Mobile phones have evolved into smartphones because these devices have basically become computers in the form of a cell phone. Besides browsing, one of the key components that make smartphones as interactive as a computer are the apps that can be used within the device. And it’s interesting to consider how we can add this element of computing and interactivity to other gadgets we use in everyday life. Today, Y Combinator-backed startup InPulse is launching its wrist watch, which adds elements of smartphone-like computing to a watch.
Founder Eric Migicovsky says that he is a avid cyclist and wanted a way to check his email, SMS messages and calls in a hands free devices. Using a smartphone on his trips didn’t make sense because he wasn’t able to actually use his hands while cycling. So he started thinking about how he could add smartphone capabilities to a watch, which he always wore when exercising. Thus, InPulse was born.
The device connects via Bluetooth to your phone and will deliver email alerts, SMS messages and calls directly to the watch. The watch can connect wirelessly to all kinds of host devices: computers, laptops, and smartphones and works best with Android, Blackberry, Mac, Windows and Linux (adding iPhone support is in the works, but Apple requires special chips to be built into the watch.) It’s a two way connection, so inPulse can send packets back to the host based on user interaction.
As for the specs, the device’s screen features a 1.3″ 96×128 pix full color display. The watch also includes a
ARM7 microcontroller running at 52MHz; 32kB total program space, 8kB RAM; CSR BC4-ROM Blue (L2CAP); aver-the-air programming; a vibrating motor; and a 150mAh lithium-ion polymer battery. The device charges via microUSB and the battery apparently lasts up to 4 days depending on display/wireless use. The device comes in two colors: the silver version is $149 and the black anodized version if $199.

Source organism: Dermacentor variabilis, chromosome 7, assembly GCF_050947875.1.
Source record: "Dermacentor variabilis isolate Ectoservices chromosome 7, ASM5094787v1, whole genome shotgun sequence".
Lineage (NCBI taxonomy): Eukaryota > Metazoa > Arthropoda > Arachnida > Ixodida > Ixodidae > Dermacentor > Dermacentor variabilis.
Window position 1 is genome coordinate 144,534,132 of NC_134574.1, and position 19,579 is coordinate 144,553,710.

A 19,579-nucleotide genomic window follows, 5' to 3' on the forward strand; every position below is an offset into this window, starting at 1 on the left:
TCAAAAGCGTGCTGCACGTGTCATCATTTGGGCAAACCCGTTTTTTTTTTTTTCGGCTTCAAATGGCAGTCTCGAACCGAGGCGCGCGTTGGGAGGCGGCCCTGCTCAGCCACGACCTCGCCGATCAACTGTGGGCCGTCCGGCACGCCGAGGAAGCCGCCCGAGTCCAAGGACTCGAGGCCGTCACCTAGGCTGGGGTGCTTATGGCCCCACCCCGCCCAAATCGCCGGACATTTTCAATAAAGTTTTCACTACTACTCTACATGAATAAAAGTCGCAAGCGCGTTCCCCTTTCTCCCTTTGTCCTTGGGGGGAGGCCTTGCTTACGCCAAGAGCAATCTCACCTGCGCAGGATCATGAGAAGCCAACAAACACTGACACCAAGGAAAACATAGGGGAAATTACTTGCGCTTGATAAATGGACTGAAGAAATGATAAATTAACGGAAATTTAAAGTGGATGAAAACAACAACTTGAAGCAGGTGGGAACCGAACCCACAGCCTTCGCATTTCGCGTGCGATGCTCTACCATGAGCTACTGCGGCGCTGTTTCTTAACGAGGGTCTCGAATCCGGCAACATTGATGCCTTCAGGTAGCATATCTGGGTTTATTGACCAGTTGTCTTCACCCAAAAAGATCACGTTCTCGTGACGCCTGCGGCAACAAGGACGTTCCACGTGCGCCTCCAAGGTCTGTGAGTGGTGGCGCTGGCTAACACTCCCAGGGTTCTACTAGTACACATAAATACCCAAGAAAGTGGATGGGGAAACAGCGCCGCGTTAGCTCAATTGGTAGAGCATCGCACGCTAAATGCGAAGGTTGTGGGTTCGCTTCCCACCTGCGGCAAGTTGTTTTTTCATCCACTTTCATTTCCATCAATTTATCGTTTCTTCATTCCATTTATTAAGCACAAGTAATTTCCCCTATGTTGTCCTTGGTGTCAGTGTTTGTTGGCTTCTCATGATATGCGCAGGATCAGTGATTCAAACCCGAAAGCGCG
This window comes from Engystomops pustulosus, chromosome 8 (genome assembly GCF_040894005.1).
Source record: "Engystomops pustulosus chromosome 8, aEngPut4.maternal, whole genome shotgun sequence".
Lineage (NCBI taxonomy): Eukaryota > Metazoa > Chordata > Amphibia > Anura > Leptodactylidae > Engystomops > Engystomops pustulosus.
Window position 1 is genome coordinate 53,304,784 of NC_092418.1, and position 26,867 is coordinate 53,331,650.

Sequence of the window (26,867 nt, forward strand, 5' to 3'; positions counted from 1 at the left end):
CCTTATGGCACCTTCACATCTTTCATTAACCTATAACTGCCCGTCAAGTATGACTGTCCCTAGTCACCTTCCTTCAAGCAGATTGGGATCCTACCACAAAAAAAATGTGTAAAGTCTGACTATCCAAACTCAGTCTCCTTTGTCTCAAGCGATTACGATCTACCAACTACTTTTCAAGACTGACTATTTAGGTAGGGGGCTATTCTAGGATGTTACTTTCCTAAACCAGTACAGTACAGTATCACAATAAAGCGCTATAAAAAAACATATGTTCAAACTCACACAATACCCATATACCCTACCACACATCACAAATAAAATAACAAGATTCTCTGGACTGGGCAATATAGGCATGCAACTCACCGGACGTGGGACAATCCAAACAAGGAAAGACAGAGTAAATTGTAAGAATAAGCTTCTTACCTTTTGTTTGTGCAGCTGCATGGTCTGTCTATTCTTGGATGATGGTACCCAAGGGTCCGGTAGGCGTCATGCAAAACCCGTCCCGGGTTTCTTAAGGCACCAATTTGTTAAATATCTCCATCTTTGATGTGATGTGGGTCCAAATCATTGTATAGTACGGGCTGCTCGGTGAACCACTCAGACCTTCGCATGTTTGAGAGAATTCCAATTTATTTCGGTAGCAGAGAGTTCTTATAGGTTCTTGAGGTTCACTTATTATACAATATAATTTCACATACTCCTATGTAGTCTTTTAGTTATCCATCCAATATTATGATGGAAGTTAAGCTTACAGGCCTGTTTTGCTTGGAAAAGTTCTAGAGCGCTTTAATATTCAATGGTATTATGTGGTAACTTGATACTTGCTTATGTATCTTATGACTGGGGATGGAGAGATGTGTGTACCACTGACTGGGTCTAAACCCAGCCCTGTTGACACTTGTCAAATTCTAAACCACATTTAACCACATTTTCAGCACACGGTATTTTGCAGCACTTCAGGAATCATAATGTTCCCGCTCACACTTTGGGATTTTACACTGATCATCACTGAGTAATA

Of course, a bluetooth enabled watch is not new. For example, Fossil teamed up with Sony Ericsson a while back for a similar device. Another competitor is Casio’s Bluetooth watch. What is innovative about InPulse is the ability to create apps for the device, which then adds some pretty impressive functionalities to a watch.
For example, one app allows you to get notifications on the watch, and lets you see your messages coming in without taking out your phone. There are many use cases for that feature, but namely, it can be rude to check your phone for emails in the middle of a serious meeting or event. Another beta user (the device was soft launched earlier this year) is a paramedic who needed both hands free for work.
InPulse has opened up it platform to developers and so far over 30 apps have been created for the watch. These range from making your watch into an iTunes music controller to becoming a PowerPoint presentation remote control (Migicovsky used his InPulse watch to present and pitch during Y Combinator’s demo day a few weeks ago). You can also check-in to Facebook Places from the watch. The beauty of the device is that you can program it to display anything via apps. Another popular use case is to programmers is display real time server stats for programmers on the go. There’s even a site devoted to featuring the watch’s apps.
While there was recently a Yale hackathon dedicated to developing for InPulse, the startup is sponsoring a hackathon at the Hacker Dojo on April 17. You can find details here.
So far, InPulse has sold 600 devices to beta users. As we increasingly become more reliant on constant connectivity, devices like InPulse will certainly make consumer’s lives easier. For example, my phone accompanies me to the gym and I constantly check it while on the treadmill. And I wake up in the middle of the night to check emails, etc. But during my pilates lesson, I’m unable to check my email and keep my phone by my side. A watch that showed me my missed calls, emails and latest news headlines would be ideal for me.
Clearly, InPulse’s users are those who want and need to be connected at all times (like me). But it’s important to note that some consumers may be willing to abandon their apps, emails, and phone calls for a few hours while their hands are tired. Of course, in the tech world, those people are few and far between.